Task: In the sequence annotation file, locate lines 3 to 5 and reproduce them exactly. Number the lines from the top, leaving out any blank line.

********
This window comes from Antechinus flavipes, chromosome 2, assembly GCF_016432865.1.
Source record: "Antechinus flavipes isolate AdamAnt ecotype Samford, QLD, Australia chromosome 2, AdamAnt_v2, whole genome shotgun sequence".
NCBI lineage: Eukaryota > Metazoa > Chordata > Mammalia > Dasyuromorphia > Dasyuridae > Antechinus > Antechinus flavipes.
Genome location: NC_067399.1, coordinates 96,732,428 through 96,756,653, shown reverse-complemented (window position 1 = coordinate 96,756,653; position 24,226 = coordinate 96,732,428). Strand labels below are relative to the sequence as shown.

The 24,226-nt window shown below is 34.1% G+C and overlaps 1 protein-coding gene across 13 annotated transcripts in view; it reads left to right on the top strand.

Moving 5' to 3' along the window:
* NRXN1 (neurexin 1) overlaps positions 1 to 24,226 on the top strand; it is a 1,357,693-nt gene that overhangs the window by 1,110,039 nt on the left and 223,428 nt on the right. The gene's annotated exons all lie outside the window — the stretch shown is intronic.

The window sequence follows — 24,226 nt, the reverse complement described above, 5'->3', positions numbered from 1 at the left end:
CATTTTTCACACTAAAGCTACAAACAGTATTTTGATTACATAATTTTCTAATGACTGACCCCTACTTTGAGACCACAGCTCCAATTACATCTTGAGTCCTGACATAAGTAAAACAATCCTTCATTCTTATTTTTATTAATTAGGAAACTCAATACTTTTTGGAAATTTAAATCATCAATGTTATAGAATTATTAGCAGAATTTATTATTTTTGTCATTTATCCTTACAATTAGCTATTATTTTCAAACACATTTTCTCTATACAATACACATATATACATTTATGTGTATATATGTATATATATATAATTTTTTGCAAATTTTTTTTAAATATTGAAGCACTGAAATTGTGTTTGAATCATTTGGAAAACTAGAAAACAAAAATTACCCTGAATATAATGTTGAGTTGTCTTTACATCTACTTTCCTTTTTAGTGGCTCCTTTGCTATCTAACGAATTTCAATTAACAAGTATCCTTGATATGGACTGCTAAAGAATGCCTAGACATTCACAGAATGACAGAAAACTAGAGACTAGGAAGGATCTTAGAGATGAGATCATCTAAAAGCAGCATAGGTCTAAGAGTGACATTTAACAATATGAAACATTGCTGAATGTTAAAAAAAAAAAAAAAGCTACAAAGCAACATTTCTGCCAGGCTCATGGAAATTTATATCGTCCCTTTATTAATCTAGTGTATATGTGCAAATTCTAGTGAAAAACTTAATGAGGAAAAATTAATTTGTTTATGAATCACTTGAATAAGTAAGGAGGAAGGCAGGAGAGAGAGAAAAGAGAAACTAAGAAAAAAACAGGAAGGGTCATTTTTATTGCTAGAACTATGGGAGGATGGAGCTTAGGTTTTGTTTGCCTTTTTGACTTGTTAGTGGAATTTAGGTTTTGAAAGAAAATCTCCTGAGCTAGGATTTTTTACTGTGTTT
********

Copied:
NCBI lineage: Eukaryota > Metazoa > Chordata > Mammalia > Dasyuromorphia > Dasyuridae > Antechinus > Antechinus flavipes.
Genome location: NC_067399.1, coordinates 96,732,428 through 96,756,653, shown reverse-complemented (window position 1 = coordinate 96,756,653; position 24,226 = coordinate 96,732,428). Strand labels below are relative to the sequence as shown.

The 24,226-nt window shown below is 34.1% G+C and overlaps 1 protein-coding gene across 13 annotated transcripts in view; it reads left to right on the top strand.